Children held at a prison run by the outsourcing giant G4S were subjected to “degrading treatment” and “racist comments” at the hands of staff who were under the influence of illegal drugs, a damning report by the education watchdog has revealed.

Ofsted inspectors who visited Rainsbrook Secure Training Centre in Northamptonshire earlier this year said staff had behaved “extremely inappropriately” towards the young people in their care, causing them “distress and humiliation”.

Rainsbrook G4S youth prison slammed by Ofsted report as children suffer ‘racist’, ‘degrading’ abuse from guards high on drugs

G4S-run youth jail criticised over degrading treatment of detainees

Fifty years on a less well-known Freedom Ride is remembered in Australia

ta to University of Sydney

ta to University of Sydney

As some of you may remember I was invited to speak at the Youth Affairs Network Queensland conference back in August 2014. In many ways the most challenging experience of my time there was to be faced with my ignorance of the Indigenous peoples and cultures of Australia.

Thus on a weekend when a film about the struggle of Black Americans, ‘Selma’, is sanitised in the self-congratulatory glitz of  Hollywood’s hubris, it is timely to recall the little known Freedom Ride of 1965, Student Action for Aborigines.

Freedom Riders Ann Curthoys and Brian Aarons reflect:

Fifty years ago, from February 12 to 26, 1965, Charles Perkins led a group of students, including us, from the University of Sydney on a freedom ride.

We travelled by bus to protest against racial discrimination against Aboriginal people in New South Wales country towns such as Walgett, Moree, Bowraville and Kempsey.

Although we had done our best to prepare, the non-Aboriginal students were shocked by what we found: desperately poor living conditions on fringe settlements, missions on which white managers controlled every aspect of Aboriginal people’s lives, white people convinced of their racial superiority, and exclusion of Aboriginal people from the basic amenities of a country town.

So, we protested against the exclusion of Aboriginal people from RSL clubs in Walgett, swimming pools in Moree and Kempsey, and picture theatres in Bowraville.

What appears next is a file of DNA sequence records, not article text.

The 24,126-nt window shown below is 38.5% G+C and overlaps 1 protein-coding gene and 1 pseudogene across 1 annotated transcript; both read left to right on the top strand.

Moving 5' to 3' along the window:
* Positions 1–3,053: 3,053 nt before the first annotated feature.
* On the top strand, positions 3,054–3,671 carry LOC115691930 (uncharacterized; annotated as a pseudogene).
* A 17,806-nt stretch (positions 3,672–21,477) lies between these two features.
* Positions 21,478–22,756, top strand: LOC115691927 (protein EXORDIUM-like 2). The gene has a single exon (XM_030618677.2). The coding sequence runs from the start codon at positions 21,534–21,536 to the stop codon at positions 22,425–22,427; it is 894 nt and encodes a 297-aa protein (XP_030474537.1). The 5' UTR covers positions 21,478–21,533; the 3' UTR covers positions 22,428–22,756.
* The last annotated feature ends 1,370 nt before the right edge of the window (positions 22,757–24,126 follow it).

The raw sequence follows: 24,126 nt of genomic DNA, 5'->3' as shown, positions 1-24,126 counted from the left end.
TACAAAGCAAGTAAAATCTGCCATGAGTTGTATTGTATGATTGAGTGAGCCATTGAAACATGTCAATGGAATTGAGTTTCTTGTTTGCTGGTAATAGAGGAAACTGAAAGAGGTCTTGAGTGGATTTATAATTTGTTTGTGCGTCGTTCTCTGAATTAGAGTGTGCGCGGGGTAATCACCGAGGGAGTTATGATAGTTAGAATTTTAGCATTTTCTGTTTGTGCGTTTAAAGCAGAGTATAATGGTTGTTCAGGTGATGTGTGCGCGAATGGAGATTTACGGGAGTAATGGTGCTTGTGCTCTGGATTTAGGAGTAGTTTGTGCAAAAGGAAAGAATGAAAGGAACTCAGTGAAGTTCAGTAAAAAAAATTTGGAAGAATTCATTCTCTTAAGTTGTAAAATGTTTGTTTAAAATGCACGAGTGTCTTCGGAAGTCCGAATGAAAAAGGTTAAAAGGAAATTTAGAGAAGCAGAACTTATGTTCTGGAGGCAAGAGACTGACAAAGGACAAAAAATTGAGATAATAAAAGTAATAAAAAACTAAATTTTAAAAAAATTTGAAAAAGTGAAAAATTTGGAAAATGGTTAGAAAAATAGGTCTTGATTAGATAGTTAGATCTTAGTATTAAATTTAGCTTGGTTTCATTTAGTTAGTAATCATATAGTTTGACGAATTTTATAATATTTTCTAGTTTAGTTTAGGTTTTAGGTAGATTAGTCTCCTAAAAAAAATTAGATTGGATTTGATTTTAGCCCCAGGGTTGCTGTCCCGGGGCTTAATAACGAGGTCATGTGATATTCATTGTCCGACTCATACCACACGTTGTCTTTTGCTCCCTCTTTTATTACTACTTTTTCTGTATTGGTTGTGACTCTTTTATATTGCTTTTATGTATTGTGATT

The angry reaction of the white townsfolk to our protests made it clear to a broad Australian public that racial discrimination was alive and well, and led to some serious soul-searching in urban and rural NSW.

There were intense debates not only over the racial discrimination we exposed, but also over the truly dire situation of most Aboriginal people in gaining access to decent housing, health, and education.

The Freedom Ride was an important catalyst for some substantial changes in Aboriginal affairs over the next 10 years or so.

Significantly, it brought Charles Perkins to prominence as a passionate and articulate Aboriginal leader who was not afraid to tell white Australians just how disastrous their racism was for the lives and opportunities of his people.

At this very moment a bus of 50 people, including original riders and a new generation of students from the Sydney University, is partially retracing the route of that first ride. One snapshot of their progress can be read here – Freedom Ride: revisiting the dip in the pool that changed a segregated town

Ta to ann Curthoys

Ta to ann Curthoys

In 1965, Charles Perkins and his fellow Sydney University students ran the gauntlet of booing, fruit-throwing residents to take a group of Indigenous children for a swim in the town pool.

As for Charles Perkins, a formidable and controversial figure on the Australian landscape, I was astonished to discover that in his early twenties, whilst in England, he worked for a brief period around 1957 down the same pit at the same time as my dad. In an interview shortly before his death Charles spoke well about his time in the Lancashire coalfield.

But Lancashire people are generally very good indeed. They’re very earthy people, very friendly. They just take you as they find you, you know and they’re not that wealthy. They sort of … you have what they have and if you can put up with that and cop that and you accept that, well then that’s fine, and you go along with it. And I did. I was able to move amongst them very easily and I used to go to all the dances all the time, and I used to go to the pubs with all the blokes even though I wasn’t a drinker. And I used to sing along with them and enjoy it. And nobody ever came and asked me did I have a ticket to be there, or you know, nobody ever called me a ‘boong’ or a nigger. They always wondered who I was. I was sometimes taken for a dark Greek or Italian or Maori and so on, but nobody really bothered with that. They didn’t want to know. They knew I was an Australian. They were very pleased with me being an Australian. They liked Australians. So they were lovely people, lovely people, and I stayed, as I said before, with Mr. and Mrs. Tilley in Wigan, and they just treated me as a son.